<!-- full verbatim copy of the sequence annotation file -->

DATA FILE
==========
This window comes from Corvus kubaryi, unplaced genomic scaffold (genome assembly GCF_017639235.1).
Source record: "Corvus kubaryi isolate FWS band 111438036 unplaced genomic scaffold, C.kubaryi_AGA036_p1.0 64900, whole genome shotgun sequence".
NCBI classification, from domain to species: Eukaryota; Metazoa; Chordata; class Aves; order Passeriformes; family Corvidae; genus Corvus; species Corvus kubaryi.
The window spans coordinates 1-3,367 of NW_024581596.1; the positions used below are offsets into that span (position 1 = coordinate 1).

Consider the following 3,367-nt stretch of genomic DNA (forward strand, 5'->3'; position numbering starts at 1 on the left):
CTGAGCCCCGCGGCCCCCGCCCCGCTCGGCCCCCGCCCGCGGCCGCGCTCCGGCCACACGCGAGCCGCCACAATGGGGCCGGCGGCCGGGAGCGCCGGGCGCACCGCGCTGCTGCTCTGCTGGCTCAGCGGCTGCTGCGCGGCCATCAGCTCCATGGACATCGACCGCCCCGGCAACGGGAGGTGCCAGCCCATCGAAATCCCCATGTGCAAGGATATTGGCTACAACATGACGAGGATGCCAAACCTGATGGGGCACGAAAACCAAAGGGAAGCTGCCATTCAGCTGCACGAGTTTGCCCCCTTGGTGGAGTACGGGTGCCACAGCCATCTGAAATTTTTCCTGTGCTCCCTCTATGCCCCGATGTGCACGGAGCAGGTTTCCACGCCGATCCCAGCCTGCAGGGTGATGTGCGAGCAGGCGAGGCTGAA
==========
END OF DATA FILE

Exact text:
This window comes from Corvus kubaryi, unplaced genomic scaffold (genome assembly GCF_017639235.1).
Source record: "Corvus kubaryi isolate FWS band 111438036 unplaced genomic scaffold, C.kubaryi_AGA036_p1.0 64900, whole genome shotgun sequence".
NCBI classification, from domain to species: Eukaryota; Metazoa; Chordata; class Aves; order Passeriformes; family Corvidae; genus Corvus; species Corvus kubaryi.
The window spans coordinates 1-3,367 of NW_024581596.1; the positions used below are offsets into that span (position 1 = coordinate 1).

Consider the following 3,367-nt stretch of genomic DNA (forward strand, 5'->3'; position numbering starts at 1 on the left):
CTGAGCCCCGCGGCCCCCGCCCCGCTCGGCCCCCGCCCGCGGCCGCGCTCCGGCCACACGCGAGCCGCCACAATGGGGCCGGCGGCCGGGAGCGCCGGGCGCACCGCGCTGCTGCTCTGCTGGCTCAGCGGCTGCTGCGCGGCCATCAGCTCCATGGACATCGACCGCCCCGGCAACGGGAGGTGCCAGCCCATCGAAATCCCCATGTGCAAGGATATTGGCTACAACATGACGAGGATGCCAAACCTGATGGGGCACGAAAACCAAAGGGAAGCTGCCATTCAGCTGCACGAGTTTGCCCCCTTGGTGGAGTACGGGTGCCACAGCCATCTGAAATTTTTCCTGTGCTCCCTCTATGCCCCGATGTGCACGGAGCAGGTTTCCACGCCGATCCCAGCCTGCAGGGTGATGTGCGAGCAGGCGAGGCTGAA